- Respawn Shows off Map for Titanfall Expedition DLC
- CoD Gamer Loses Scares, Reports Opposing Players to Police & SWAT
- Ambitious Writer Goes to Kickstarter for Novel on History of EVE Online
- Free-to-Play Soulcalibur Game Currently Unplayable
- Watch Dogs 9 Minute MP Gameplay Trailer
- Mornin '14
- 2D Prince of Persia Plot Thickens
- Lords of the Fallen Dev Says It's Harder to Have 1080p Resolution on Xbox One than PS4
- Fans Could Bring About SNES Remix and GBA Remix
- REVIEW: The Elder Scrolls Online
- GRID: Autosport Official
Empire Earth: The Art of Conquest Review
developer: Mad Doc Software
PII-300, 32MB RAM, 500MB HDD, 3D accelerator
|ESRB rating: T
release date: Sep 17, 02
|» All About Empire Earth: The Art of Conquest on ActionTrip|
The original Empire Earth game, created by Rick Goodman and his team at Stainless Steel Studios, delivered the ultimate RTS ride, spanning through almost all of the significant ages of mankind's existence. This aspect made Empire Earth one of the best strategy games ever. After all, where would strategy games be without the endless inspiration provided by historical facts? Now the time has come to check out the latest expansion pack, which unravels three new chapters of human history.
Slicing up the barbarian horde.
Hey, no smoking in mid-battle.
Elaborating more on the illustrious Roman Empire and the various parts of its existence, the first campaign begins with the era of Sulla's reign; one of Rome's most ruthless leaders. As you progress, you'll get to lead Julius Caesar, challenging Sulla, fighting against Gauls, invading Britain, etc. Even though there were other RTS games that focused on the mighty Roman Empire, I have to say I wasn't all that disappointed with the idea of playing through the Roman Age once again. Some large-scale battles really got me going for a while and I was captivated by the atmosphere. Unhappily, this may not hold the attention of a majority of gamers, who might be hungering for freshness and originality in terms of RTS gameplay.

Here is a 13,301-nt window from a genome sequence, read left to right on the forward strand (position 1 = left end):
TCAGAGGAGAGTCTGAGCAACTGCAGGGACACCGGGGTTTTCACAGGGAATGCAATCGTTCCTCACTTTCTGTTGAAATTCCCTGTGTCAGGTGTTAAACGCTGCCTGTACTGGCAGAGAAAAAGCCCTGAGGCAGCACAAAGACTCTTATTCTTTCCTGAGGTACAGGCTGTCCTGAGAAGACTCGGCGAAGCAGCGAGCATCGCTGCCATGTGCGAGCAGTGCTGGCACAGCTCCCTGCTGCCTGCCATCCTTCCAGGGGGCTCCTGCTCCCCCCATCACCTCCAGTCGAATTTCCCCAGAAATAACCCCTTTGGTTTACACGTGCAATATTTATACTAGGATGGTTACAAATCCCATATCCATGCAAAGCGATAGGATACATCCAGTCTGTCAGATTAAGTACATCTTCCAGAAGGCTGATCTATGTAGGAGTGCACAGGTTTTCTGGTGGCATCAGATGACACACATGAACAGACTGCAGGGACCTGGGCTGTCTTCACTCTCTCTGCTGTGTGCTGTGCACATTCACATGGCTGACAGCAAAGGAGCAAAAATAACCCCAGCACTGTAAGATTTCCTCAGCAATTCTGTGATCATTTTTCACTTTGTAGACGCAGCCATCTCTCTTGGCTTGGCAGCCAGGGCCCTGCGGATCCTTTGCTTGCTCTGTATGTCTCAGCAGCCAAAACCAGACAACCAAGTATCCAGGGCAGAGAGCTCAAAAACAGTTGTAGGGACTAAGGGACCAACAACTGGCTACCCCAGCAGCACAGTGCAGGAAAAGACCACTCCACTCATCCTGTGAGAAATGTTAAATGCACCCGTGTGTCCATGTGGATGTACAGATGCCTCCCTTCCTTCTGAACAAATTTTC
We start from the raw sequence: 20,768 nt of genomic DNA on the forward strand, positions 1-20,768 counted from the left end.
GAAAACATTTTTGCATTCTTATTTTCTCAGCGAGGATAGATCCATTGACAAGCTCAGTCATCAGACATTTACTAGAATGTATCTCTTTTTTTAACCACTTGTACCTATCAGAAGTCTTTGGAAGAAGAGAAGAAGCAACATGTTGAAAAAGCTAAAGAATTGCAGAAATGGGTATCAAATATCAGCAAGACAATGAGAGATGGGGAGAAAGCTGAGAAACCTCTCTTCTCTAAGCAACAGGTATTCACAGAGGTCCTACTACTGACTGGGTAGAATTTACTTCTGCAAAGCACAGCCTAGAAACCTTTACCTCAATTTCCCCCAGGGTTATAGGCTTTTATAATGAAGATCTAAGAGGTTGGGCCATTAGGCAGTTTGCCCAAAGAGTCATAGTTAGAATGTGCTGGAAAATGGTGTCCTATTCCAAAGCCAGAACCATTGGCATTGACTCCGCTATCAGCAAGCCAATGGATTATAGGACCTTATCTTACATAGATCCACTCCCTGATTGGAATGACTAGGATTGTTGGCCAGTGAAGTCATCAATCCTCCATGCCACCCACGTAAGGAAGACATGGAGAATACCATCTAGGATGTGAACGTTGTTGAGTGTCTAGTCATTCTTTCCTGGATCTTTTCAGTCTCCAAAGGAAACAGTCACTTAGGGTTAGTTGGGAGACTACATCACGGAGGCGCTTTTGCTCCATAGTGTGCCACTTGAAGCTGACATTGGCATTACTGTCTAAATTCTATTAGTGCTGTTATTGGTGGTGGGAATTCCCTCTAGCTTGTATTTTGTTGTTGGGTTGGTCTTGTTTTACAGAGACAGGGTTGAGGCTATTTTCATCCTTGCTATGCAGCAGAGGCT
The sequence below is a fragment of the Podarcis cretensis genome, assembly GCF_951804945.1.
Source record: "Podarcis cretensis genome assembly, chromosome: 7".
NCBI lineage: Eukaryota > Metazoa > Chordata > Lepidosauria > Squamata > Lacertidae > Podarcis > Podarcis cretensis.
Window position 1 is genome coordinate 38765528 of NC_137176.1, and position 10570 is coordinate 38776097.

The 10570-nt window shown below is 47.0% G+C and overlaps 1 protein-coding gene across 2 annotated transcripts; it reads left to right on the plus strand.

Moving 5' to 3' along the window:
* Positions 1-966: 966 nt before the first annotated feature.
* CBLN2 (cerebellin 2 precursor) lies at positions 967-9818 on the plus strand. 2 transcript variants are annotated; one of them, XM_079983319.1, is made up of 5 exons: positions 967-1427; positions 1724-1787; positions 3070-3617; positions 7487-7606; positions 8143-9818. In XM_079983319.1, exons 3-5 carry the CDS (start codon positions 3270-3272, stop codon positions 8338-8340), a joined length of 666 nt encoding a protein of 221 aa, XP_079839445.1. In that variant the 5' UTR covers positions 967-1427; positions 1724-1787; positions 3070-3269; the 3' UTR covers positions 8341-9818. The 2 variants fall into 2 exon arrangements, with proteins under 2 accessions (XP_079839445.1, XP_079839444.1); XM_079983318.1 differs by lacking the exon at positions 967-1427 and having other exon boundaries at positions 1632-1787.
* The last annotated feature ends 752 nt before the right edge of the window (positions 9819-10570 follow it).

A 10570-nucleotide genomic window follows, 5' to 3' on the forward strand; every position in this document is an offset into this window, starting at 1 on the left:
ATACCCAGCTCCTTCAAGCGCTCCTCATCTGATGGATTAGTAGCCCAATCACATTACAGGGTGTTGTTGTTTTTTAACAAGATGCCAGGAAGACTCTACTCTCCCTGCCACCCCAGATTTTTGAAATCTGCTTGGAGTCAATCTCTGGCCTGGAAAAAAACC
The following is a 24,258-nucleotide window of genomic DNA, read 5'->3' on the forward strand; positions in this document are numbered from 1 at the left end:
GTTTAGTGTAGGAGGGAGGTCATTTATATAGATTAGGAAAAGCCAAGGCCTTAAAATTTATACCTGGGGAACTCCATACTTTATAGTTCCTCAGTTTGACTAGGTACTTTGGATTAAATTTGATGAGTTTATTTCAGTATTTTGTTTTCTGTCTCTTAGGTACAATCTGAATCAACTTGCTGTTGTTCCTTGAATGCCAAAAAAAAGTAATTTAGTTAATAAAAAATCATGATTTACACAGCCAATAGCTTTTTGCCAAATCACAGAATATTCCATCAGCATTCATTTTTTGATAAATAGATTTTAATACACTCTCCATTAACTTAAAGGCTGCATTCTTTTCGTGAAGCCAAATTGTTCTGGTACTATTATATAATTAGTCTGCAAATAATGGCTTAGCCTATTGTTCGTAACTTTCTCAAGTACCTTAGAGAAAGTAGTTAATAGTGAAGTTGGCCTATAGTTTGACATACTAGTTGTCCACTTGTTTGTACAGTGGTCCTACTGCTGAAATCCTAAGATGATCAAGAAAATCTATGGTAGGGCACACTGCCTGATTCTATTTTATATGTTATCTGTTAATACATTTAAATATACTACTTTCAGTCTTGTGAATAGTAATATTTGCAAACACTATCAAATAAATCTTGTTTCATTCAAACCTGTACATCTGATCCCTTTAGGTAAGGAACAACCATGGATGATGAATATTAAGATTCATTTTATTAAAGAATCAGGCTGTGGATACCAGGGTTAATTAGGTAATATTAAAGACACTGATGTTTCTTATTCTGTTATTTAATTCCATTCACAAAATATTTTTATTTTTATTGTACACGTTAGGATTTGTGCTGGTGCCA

Next off, you'll get to play the Pacific campaign, which takes you back to historic battles of Guadalcanal, Midway, Iwo Jima, and such. Here, while participating in huge battles on sea and in the jungle, outnumbered, players will have the task to survive way behind enemy lines. Sadly, most of the missions here do not allow for any particularly interesting tactics and maneuvers, since they're all pretty much linear.
Finally, the Asian campaign offers you a number of interesting missions set on Mars, Earth, and in open space. The story in this particular campaign presents quite an original vision of mankind's future (even though it's somewhat grim). The newly emerged possibility of out-world colonies caused all-out war between the remaining forces on Earth. Interestingly, you'll be playing alongside the so-called U.F.A.R. (United Federation of Asiatic Republics). Fighting for resources, political influence, and your very own existence, you are destined to lead the newly formed dynasty, which currently rules the U.F.A.R. This campaign let's you engage in battles that take place in open space. But, thanks to masterpieces like Homeworld, it's higly unlikely gamers will regard this as a revolutionary gameplay concept. The players will get to try out some new space units, such as cruisers, transports, and so on. And... That's about all there is to it.